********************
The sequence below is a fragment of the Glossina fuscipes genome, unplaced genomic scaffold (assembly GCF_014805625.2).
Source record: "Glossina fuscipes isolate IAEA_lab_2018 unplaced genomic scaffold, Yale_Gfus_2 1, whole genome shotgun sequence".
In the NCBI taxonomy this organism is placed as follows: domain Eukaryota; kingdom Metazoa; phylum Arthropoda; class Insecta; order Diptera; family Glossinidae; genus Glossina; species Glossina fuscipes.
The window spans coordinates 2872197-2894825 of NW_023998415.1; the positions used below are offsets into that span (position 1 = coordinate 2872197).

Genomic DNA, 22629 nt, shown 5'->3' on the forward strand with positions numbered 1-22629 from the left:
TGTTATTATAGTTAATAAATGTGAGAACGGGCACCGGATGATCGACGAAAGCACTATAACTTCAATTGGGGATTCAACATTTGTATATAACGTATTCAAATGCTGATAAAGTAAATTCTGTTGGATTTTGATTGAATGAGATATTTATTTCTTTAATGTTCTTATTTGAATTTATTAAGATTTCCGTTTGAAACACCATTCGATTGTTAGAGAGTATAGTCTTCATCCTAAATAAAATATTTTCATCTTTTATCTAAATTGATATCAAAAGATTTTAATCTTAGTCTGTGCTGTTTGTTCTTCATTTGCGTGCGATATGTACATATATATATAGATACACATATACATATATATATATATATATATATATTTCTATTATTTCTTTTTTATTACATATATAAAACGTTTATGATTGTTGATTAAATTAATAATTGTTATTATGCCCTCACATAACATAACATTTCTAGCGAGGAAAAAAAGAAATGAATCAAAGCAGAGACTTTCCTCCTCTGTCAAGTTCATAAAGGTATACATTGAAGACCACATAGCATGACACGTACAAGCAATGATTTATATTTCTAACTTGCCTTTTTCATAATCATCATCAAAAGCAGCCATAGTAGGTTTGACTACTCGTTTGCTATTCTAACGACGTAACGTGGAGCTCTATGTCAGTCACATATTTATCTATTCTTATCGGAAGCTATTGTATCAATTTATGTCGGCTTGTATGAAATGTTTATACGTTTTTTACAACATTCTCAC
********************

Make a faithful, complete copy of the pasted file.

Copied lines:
The sequence below is a fragment of the Glossina fuscipes genome, unplaced genomic scaffold (assembly GCF_014805625.2).
Source record: "Glossina fuscipes isolate IAEA_lab_2018 unplaced genomic scaffold, Yale_Gfus_2 1, whole genome shotgun sequence".
In the NCBI taxonomy this organism is placed as follows: domain Eukaryota; kingdom Metazoa; phylum Arthropoda; class Insecta; order Diptera; family Glossinidae; genus Glossina; species Glossina fuscipes.
The window spans coordinates 2872197-2894825 of NW_023998415.1; the positions used below are offsets into that span (position 1 = coordinate 2872197).

Genomic DNA, 22629 nt, shown 5'->3' on the forward strand with positions numbered 1-22629 from the left:
TGTTATTATAGTTAATAAATGTGAGAACGGGCACCGGATGATCGACGAAAGCACTATAACTTCAATTGGGGATTCAACATTTGTATATAACGTATTCAAATGCTGATAAAGTAAATTCTGTTGGATTTTGATTGAATGAGATATTTATTTCTTTAATGTTCTTATTTGAATTTATTAAGATTTCCGTTTGAAACACCATTCGATTGTTAGAGAGTATAGTCTTCATCCTAAATAAAATATTTTCATCTTTTATCTAAATTGATATCAAAAGATTTTAATCTTAGTCTGTGCTGTTTGTTCTTCATTTGCGTGCGATATGTACATATATATATAGATACACATATACATATATATATATATATATATATATTTCTATTATTTCTTTTTTATTACATATATAAAACGTTTATGATTGTTGATTAAATTAATAATTGTTATTATGCCCTCACATAACATAACATTTCTAGCGAGGAAAAAAAGAAATGAATCAAAGCAGAGACTTTCCTCCTCTGTCAAGTTCATAAAGGTATACATTGAAGACCACATAGCATGACACGTACAAGCAATGATTTATATTTCTAACTTGCCTTTTTCATAATCATCATCAAAAGCAGCCATAGTAGGTTTGACTACTCGTTTGCTATTCTAACGACGTAACGTGGAGCTCTATGTCAGTCACATATTTATCTATTCTTATCGGAAGCTATTGTATCAATTTATGTCGGCTTGTATGAAATGTTTATACGTTTTTTACAACATTCTCAC